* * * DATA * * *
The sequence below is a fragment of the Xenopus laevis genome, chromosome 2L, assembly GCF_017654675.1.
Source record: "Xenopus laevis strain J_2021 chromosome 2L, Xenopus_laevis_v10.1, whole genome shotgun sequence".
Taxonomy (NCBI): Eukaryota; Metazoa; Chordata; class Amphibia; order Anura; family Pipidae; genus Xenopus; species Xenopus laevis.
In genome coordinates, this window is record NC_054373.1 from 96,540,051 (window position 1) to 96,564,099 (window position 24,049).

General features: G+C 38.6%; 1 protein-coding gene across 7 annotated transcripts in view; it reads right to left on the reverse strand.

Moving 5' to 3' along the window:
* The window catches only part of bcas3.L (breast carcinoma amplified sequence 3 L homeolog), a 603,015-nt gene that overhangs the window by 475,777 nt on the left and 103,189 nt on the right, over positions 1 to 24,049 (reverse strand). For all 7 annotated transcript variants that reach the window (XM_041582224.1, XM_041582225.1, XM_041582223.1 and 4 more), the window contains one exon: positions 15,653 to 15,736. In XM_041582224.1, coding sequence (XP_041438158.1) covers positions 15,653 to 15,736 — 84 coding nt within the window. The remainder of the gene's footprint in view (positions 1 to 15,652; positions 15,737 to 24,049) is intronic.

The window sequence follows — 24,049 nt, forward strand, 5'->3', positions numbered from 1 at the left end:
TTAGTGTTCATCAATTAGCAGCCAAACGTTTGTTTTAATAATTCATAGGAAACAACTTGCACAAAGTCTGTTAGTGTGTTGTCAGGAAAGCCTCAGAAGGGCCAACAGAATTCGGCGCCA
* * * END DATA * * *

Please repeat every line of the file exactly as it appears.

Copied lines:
The sequence below is a fragment of the Xenopus laevis genome, chromosome 2L, assembly GCF_017654675.1.
Source record: "Xenopus laevis strain J_2021 chromosome 2L, Xenopus_laevis_v10.1, whole genome shotgun sequence".
Taxonomy (NCBI): Eukaryota; Metazoa; Chordata; class Amphibia; order Anura; family Pipidae; genus Xenopus; species Xenopus laevis.
In genome coordinates, this window is record NC_054373.1 from 96,540,051 (window position 1) to 96,564,099 (window position 24,049).

General features: G+C 38.6%; 1 protein-coding gene across 7 annotated transcripts in view; it reads right to left on the reverse strand.

Moving 5' to 3' along the window:
* The window catches only part of bcas3.L (breast carcinoma amplified sequence 3 L homeolog), a 603,015-nt gene that overhangs the window by 475,777 nt on the left and 103,189 nt on the right, over positions 1 to 24,049 (reverse strand). For all 7 annotated transcript variants that reach the window (XM_041582224.1, XM_041582225.1, XM_041582223.1 and 4 more), the window contains one exon: positions 15,653 to 15,736. In XM_041582224.1, coding sequence (XP_041438158.1) covers positions 15,653 to 15,736 — 84 coding nt within the window. The remainder of the gene's footprint in view (positions 1 to 15,652; positions 15,737 to 24,049) is intronic.

The window sequence follows — 24,049 nt, forward strand, 5'->3', positions numbered from 1 at the left end:
TTAGTGTTCATCAATTAGCAGCCAAACGTTTGTTTTAATAATTCATAGGAAACAACTTGCACAAAGTCTGTTAGTGTGTTGTCAGGAAAGCCTCAGAAGGGCCAACAGAATTCGGCGCCA